But by preschool, Cruz showed excessive behavior. Neighbors and teachers testified that he hit and bitten other children and did not socialize. He was worried, when he ran he fell and could not use utensils. Nichols began seeing psychiatrists and psychologists at age 3 and didn’t fully speak or potty trained until 4.

At age 5, as Cruise entered kindergarten, He saw his father had a fatal heart attack Family haunt. This left Linda Cruz alone in her mid-50s with two sons who would have challenged a much younger couple.

Unemployed, she became paranoid about spending, keeping her air conditioner’s thermostats in the 80s (25 to 30 Celsius) and unplugging unused appliances. A friend said his monthly electricity bill was $80, which is a fraction of what a large South Florida homeowner typically pays.

He locked the refrigerator so that his sons could not eat without permission and kept it so bad that neighbors gave him groceries.

Friends gave conflicting testimony as to whether Linda Cruz was really financially strapped or had money she didn’t want to spend.

In any case, he did not have the expenses of the other parents. Cruz’s mental health treatments were not fully covered by insurance. He loved online, often violent video games, but hated giving up – which is why he destroyed TVs and damaged walls. She would sometimes lock her video game lawyer in her car as punishment—and Cruise broke a window at least once to get it back.

“She was a little afraid of him,” testified neighbor Paul Gould.

Despite Cruz’s tantrums, Linda Cruz told teachers and counselors that he was gentle and loving, a mama’s boy. Friends testified that wasn’t entirely a facade – Cruz and his mother had a strong, often affectionate attachment and bestowed his support on his brother.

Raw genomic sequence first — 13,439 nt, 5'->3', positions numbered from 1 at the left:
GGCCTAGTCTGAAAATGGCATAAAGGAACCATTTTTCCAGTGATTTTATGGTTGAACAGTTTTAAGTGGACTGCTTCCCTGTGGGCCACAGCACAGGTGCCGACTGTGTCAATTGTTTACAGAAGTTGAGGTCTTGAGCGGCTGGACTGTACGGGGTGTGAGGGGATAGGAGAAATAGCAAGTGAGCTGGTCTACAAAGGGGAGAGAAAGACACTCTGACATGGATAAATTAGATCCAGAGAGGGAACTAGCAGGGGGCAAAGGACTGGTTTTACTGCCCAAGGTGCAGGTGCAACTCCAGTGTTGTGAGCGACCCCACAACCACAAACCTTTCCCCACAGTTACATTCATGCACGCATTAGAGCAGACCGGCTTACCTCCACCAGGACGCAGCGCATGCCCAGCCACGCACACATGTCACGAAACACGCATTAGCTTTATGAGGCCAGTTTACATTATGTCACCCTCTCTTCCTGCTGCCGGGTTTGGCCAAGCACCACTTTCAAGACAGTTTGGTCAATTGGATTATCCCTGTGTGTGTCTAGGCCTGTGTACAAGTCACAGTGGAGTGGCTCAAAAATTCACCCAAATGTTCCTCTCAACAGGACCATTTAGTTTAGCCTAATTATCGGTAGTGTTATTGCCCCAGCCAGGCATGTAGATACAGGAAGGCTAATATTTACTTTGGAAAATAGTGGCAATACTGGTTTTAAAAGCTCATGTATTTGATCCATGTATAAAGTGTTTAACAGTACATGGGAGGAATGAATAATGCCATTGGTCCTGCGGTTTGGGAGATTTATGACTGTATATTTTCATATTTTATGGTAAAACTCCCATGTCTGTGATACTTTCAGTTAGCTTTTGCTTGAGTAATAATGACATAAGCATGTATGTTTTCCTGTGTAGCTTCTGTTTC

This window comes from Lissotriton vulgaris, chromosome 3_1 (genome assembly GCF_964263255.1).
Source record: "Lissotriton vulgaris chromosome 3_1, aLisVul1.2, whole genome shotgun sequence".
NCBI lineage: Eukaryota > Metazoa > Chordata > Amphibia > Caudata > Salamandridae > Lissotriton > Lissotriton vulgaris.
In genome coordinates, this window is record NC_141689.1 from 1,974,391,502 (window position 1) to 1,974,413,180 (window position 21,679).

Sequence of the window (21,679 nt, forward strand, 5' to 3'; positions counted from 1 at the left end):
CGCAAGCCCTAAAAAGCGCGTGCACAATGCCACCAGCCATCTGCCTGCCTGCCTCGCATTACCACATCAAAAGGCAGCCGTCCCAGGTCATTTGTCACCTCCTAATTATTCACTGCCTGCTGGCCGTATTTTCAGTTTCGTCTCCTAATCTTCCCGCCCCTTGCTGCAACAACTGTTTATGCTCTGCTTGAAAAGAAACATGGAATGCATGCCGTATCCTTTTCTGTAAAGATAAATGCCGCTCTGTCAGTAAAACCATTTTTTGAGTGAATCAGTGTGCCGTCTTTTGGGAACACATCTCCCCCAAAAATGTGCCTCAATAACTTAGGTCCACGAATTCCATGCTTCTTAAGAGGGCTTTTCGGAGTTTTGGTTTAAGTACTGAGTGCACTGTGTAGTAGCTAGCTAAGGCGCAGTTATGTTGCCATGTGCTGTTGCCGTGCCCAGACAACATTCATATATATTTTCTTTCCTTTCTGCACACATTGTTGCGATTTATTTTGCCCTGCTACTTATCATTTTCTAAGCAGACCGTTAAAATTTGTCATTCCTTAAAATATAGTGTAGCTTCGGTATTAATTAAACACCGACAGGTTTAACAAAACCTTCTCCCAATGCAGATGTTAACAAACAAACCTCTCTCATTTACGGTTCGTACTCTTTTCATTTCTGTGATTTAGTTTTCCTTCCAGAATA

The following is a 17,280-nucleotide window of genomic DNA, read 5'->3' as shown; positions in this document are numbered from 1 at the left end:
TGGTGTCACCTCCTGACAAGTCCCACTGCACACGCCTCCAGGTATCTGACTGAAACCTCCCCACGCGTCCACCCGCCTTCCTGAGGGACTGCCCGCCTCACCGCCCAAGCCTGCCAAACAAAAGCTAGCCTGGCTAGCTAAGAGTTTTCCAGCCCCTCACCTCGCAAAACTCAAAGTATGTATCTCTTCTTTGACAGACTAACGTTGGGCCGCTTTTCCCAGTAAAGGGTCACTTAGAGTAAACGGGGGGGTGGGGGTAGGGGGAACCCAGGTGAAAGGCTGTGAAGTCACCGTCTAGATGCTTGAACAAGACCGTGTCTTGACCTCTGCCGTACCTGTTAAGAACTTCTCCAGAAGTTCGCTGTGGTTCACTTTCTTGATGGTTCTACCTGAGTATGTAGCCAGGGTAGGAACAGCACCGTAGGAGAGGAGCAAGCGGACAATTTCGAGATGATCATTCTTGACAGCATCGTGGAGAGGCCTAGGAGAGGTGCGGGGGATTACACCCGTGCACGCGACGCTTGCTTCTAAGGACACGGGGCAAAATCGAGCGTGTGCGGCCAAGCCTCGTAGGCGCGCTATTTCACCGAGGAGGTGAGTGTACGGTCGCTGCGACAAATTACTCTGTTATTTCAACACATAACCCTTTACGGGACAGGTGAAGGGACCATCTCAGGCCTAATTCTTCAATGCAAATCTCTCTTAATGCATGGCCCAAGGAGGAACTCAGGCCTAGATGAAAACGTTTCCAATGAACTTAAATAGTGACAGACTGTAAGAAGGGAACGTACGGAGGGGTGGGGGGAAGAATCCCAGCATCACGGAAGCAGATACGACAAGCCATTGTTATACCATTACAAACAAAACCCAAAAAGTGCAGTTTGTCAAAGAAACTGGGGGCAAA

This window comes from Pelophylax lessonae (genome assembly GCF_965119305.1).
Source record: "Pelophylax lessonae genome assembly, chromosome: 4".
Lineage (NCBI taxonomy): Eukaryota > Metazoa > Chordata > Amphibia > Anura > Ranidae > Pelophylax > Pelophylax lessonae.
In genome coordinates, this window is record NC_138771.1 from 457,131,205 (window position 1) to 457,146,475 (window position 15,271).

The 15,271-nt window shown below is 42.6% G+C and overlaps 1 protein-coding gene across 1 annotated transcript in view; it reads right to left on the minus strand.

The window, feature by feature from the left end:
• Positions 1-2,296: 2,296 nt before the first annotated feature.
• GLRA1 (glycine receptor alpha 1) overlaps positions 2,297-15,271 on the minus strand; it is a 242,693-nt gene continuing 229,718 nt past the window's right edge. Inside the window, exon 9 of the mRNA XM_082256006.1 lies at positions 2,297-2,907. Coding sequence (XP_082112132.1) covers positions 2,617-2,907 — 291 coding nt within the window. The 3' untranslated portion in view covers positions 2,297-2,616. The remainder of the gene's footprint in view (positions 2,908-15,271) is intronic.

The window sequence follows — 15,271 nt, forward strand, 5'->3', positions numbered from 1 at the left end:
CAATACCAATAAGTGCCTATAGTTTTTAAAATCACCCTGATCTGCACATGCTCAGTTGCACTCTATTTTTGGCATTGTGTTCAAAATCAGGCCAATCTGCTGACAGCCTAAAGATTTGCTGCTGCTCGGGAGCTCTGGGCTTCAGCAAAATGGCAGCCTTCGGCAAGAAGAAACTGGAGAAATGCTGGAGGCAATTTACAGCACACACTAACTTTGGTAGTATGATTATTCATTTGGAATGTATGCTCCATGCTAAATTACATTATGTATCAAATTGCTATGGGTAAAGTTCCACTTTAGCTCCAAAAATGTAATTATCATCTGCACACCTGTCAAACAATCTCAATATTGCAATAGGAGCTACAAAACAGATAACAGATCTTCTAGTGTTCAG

Still, Zachary remained popular in the neighborhood while Cruz was ostracized—and not just with kids.

Steven Schusler testified that shortly after passing, his landlord called the Cruise boys and pointed to Nicholas, then around 10.

“That’s weird, aren’t you Nicky?” Schusler remembered the woman saying this. Cruz “curls up” and “looks like a snail when you put salt on one.”

But Cruz’s behavior was often strange and sometimes violent. When he was 9 years old, a parent called the police after his child was hit on the head with a stone. When his dog died after consuming poisonous toad, he went on a killing spree against amphibians. in middle school, Their bursts disrupted classes and they ended their homework with racist slurs, swastikas, obscenities and stick figures having sex or shooting each other.

In Cruise’s early teens, Linda Cruz became so overwhelmed, a social services agency was hired to help. That’s what brought case manager Tiffany Forrest home. She said that Linda Cruz complained that Nicholas wouldn’t bathe, so Forrest tried to explain to her the importance of cleanliness. Cruz stood up, walked out and jumped dressed in the pool. After that he climbed out.

“I took a bath,” he told Forrest.

In the coming weeks, Cruise’s lawyers are expected to testify about his transfer to a school for students with emotional and behavioral problems, his time at Stoneman Douglas and calling his brother to the stand. Zachary now lives in Virginia with two beneficiaries.

His mother died less than four months before the shooting.

AP writer Frida Frisaro in Fort Lauderdale contributed to this report.